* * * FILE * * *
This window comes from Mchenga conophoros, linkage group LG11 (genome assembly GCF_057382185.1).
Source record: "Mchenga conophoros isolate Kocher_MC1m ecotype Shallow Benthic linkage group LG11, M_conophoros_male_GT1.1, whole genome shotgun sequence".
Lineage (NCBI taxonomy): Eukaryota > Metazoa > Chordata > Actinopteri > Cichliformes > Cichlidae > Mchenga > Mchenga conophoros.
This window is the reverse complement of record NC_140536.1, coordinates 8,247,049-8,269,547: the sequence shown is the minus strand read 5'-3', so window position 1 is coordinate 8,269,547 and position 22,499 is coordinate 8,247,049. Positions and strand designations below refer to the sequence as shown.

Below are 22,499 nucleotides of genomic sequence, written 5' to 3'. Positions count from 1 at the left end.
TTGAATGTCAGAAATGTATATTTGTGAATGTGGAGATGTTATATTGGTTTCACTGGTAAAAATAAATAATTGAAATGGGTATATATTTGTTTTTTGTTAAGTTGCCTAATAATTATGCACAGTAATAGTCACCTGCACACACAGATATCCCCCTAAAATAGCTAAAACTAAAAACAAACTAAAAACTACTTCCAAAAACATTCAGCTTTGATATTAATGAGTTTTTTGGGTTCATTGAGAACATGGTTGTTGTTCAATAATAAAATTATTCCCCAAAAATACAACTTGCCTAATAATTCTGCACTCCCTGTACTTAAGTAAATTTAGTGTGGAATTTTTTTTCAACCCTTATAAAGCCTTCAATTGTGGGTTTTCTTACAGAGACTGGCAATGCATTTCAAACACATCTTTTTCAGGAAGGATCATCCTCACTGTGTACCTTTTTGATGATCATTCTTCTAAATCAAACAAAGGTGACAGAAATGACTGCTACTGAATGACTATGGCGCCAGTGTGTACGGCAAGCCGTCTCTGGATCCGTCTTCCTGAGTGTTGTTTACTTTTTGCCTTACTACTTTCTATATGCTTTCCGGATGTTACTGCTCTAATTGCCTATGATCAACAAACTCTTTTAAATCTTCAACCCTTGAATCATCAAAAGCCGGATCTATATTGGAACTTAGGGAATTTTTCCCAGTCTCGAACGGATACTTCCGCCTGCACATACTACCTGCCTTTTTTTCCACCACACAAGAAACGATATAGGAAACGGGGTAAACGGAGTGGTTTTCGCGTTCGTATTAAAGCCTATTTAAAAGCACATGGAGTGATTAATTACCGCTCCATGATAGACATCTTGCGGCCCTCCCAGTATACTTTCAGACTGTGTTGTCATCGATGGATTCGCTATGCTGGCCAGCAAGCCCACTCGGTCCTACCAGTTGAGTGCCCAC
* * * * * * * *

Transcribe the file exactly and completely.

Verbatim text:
This window comes from Mchenga conophoros, linkage group LG11 (genome assembly GCF_057382185.1).
Source record: "Mchenga conophoros isolate Kocher_MC1m ecotype Shallow Benthic linkage group LG11, M_conophoros_male_GT1.1, whole genome shotgun sequence".
Lineage (NCBI taxonomy): Eukaryota > Metazoa > Chordata > Actinopteri > Cichliformes > Cichlidae > Mchenga > Mchenga conophoros.
This window is the reverse complement of record NC_140536.1, coordinates 8,247,049-8,269,547: the sequence shown is the minus strand read 5'-3', so window position 1 is coordinate 8,269,547 and position 22,499 is coordinate 8,247,049. Positions and strand designations below refer to the sequence as shown.

Below are 22,499 nucleotides of genomic sequence, written 5' to 3'. Positions count from 1 at the left end.
TTGAATGTCAGAAATGTATATTTGTGAATGTGGAGATGTTATATTGGTTTCACTGGTAAAAATAAATAATTGAAATGGGTATATATTTGTTTTTTGTTAAGTTGCCTAATAATTATGCACAGTAATAGTCACCTGCACACACAGATATCCCCCTAAAATAGCTAAAACTAAAAACAAACTAAAAACTACTTCCAAAAACATTCAGCTTTGATATTAATGAGTTTTTTGGGTTCATTGAGAACATGGTTGTTGTTCAATAATAAAATTATTCCCCAAAAATACAACTTGCCTAATAATTCTGCACTCCCTGTACTTAAGTAAATTTAGTGTGGAATTTTTTTTCAACCCTTATAAAGCCTTCAATTGTGGGTTTTCTTACAGAGACTGGCAATGCATTTCAAACACATCTTTTTCAGGAAGGATCATCCTCACTGTGTACCTTTTTGATGATCATTCTTCTAAATCAAACAAAGGTGACAGAAATGACTGCTACTGAATGACTATGGCGCCAGTGTGTACGGCAAGCCGTCTCTGGATCCGTCTTCCTGAGTGTTGTTTACTTTTTGCCTTACTACTTTCTATATGCTTTCCGGATGTTACTGCTCTAATTGCCTATGATCAACAAACTCTTTTAAATCTTCAACCCTTGAATCATCAAAAGCCGGATCTATATTGGAACTTAGGGAATTTTTCCCAGTCTCGAACGGATACTTCCGCCTGCACATACTACCTGCCTTTTTTTCCACCACACAAGAAACGATATAGGAAACGGGGTAAACGGAGTGGTTTTCGCGTTCGTATTAAAGCCTATTTAAAAGCACATGGAGTGATTAATTACCGCTCCATGATAGACATCTTGCGGCCCTCCCAGTATACTTTCAGACTGTGTTGTCATCGATGGATTCGCTATGCTGGCCAGCAAGCCCACTCGGTCCTACCAGTTGAGTGCCCAC